Lucie Lavergne takes to the puddle on Thanksgiving.

Thanksgiving at Montane Barn attracts hundreds

The event, sponsored by Parastone Developments, was overflowing with happy families.

Celebrating Thanksgiving at the Fernie Therapeutic Horse and Pony Club family day at Montane Barn was close to heaven on earth. Pork, children playing with animals, beer, snowcapped mountains, great music, firepits, sunshine, laughter and crafts. The event, sponsored by Parastone Developments, was overflowing with happy families. Activities included meet the ponies, Mountain Market, chicken poop bingo, horseshoe comp, s’more station, face painting and more. Proceeds went to support the Fernie Therapeutic Horse and Pony Club, “whose mission is to enhance the quality of life of individuals with cognitive, physical, emotional, or behavioural difficulties by providing them with affordable equine therapy in a safe environment.”

Patty Seeley, President of the Fernie Therapeutic Horse and Pony Club was happy for another year of the event.

“Parastone is our gold sponsor that helps us, and they let us keep the horses on their property and they let us use the barn,” she said. “Today was a Thanksgiving gathering and a fundraiser but also to give awareness to the Fernie Therapeutic Horse and Pony Club, and to everyone who has been supporting us. It’s all by donation and we had the food tent and s’mores and people could go pet the miniatures or go for pony rides and get involved in the chicken poop lottery.”

Seeley said that “equine therapy is one of the most recognized and successful forms of therapy for children and adults, from post traumatic stress disorder to autism, even for confidence building. Children learn to have social IQ by interacting with the horses.”

Simon Howse, General Manager of Parastone Developments, was eager to share the good news of his Montane residential development, which was launched on a Thanksgiving long weekend.

“Every year since, we’ve done an event on Thanksgiving, and it’s a way of giving back to the community and the local therapeutic horse society,” he explained. “We have lots of people here, it’s a free event that takes donations, which go to the therapeutic horse society.”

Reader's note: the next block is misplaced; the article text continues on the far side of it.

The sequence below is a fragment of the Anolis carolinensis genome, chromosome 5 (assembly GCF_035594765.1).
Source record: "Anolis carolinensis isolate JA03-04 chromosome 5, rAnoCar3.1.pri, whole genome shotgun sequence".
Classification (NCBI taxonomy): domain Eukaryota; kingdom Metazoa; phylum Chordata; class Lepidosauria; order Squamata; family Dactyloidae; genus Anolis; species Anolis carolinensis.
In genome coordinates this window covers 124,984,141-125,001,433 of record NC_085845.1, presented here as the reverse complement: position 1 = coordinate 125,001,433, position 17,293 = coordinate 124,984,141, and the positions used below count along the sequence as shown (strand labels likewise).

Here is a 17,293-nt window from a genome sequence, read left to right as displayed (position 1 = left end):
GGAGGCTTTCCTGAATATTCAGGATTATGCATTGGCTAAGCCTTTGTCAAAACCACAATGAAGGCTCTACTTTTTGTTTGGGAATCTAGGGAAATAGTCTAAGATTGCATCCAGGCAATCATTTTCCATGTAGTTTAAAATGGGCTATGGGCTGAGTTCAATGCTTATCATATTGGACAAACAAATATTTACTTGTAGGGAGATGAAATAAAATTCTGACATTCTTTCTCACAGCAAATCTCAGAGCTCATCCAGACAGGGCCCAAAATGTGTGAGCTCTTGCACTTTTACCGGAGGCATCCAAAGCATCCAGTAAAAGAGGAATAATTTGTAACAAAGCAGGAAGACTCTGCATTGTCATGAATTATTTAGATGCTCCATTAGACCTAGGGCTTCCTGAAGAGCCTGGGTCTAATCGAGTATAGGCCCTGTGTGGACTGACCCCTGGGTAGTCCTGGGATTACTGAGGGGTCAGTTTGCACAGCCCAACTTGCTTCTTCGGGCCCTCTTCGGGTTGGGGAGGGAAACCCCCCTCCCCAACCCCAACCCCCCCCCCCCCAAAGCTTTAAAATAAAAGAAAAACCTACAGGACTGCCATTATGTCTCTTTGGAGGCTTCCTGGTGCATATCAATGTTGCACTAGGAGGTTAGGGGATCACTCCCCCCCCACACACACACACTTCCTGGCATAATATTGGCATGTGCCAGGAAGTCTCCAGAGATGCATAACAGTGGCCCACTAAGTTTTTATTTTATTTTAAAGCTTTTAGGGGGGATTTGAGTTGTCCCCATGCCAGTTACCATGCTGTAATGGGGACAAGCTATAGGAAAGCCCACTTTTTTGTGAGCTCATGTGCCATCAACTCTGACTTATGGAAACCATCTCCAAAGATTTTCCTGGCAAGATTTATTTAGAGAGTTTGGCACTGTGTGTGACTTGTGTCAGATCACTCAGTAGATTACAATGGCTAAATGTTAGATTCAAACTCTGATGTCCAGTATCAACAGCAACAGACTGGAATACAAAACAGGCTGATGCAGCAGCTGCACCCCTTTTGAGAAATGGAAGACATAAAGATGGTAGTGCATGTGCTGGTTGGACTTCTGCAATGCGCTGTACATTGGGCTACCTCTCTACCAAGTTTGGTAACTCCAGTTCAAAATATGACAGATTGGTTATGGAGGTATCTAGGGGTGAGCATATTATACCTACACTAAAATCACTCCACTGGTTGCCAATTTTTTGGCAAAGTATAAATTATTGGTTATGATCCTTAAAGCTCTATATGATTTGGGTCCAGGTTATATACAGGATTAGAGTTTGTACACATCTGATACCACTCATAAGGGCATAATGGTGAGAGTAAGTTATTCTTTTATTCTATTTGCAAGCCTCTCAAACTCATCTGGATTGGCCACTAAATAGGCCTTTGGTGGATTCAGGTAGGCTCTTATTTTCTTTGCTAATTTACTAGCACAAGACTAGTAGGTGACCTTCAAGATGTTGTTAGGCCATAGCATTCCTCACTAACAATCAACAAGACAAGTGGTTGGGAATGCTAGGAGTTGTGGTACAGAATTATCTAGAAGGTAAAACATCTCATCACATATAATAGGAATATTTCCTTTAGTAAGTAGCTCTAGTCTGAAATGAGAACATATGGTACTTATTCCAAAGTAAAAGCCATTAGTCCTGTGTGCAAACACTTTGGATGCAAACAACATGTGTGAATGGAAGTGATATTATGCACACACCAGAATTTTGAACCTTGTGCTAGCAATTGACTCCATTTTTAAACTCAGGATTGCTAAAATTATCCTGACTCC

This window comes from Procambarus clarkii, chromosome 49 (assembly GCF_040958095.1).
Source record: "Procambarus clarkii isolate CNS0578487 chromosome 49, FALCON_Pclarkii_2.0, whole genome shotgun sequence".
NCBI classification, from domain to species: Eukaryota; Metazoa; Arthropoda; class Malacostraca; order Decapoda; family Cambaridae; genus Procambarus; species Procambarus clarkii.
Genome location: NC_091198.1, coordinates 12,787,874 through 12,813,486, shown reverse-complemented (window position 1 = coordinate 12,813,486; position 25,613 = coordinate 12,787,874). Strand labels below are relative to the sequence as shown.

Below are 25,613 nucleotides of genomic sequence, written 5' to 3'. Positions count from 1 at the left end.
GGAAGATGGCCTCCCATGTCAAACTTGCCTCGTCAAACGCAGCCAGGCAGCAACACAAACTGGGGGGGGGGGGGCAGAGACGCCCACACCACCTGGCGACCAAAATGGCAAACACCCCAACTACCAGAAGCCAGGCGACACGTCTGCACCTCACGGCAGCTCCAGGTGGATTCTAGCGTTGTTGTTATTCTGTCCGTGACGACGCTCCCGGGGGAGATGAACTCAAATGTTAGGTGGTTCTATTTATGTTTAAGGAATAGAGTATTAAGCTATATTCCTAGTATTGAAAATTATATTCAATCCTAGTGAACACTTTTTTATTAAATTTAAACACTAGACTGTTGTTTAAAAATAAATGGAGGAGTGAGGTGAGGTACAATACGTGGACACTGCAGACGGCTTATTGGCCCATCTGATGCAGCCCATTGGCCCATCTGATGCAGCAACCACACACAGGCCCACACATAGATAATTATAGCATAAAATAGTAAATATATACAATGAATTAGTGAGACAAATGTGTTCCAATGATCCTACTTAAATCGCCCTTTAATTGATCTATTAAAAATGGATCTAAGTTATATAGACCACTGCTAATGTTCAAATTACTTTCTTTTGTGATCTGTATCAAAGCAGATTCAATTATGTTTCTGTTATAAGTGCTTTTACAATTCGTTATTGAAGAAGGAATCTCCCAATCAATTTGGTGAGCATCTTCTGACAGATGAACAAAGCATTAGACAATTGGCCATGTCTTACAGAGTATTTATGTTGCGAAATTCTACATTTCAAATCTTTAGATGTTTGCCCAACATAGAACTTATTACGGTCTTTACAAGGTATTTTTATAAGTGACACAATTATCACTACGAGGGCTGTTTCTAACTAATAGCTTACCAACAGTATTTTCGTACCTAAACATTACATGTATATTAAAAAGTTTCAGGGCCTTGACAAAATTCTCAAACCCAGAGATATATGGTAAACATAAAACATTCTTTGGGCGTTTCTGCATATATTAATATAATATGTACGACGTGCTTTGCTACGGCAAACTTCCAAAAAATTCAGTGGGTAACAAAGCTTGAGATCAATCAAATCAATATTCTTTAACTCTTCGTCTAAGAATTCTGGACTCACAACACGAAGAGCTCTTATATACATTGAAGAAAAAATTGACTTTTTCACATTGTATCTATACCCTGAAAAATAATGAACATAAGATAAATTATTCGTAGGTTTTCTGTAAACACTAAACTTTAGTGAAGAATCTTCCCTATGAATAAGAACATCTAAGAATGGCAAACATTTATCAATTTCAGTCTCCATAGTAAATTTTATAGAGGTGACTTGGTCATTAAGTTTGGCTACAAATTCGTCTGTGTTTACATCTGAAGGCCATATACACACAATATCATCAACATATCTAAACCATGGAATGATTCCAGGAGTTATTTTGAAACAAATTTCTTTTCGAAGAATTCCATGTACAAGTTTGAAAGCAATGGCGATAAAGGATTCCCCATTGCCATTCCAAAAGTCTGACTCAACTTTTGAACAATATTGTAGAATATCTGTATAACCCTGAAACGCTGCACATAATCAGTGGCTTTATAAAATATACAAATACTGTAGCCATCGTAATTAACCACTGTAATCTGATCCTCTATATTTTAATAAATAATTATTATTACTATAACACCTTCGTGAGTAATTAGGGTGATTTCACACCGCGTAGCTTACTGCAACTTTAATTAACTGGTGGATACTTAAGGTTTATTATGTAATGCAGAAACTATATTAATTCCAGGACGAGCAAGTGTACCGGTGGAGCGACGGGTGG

Howse said the event is all about the children.

“The community we built was about attracting local families,” he said. “I’ve got four kids myself. So we wanted families living and playing here. This is just an extension of that. The kids are having a ball.”

Howse said the farm will continue being used for educational purposes.

“This is just laying the groundwork for that,” he said. “Plus we have another [development] phase coming on. We are sold out to date. We have another 26 lots coming on.”

Montane is a massive land development said Howse.

“We’ve rolled it out over the last four years,” he explained. “Each phase has sold out very quickly. We’ve built equity into every sale, so the homeowner immediately realizes a rise in the value of their home or piece of land.”

Christine Grimble loved being a part of the community event.

“Thanksgiving for me is about being with all your friends, and I consider this community to be my family,” she said. “This is the perfect day they conjured up. I love the sun, and how they’ve got all the firepits out here. All you want to do is cuddle up with a cup of hot chocolate and hang out with a nice pulled pork and stand by the fire and chat.”

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Bob Josephison, Campfire Tools, enjoys the sunshine. Photos by James Snell/The Free Press

Several firepits warmed participants.

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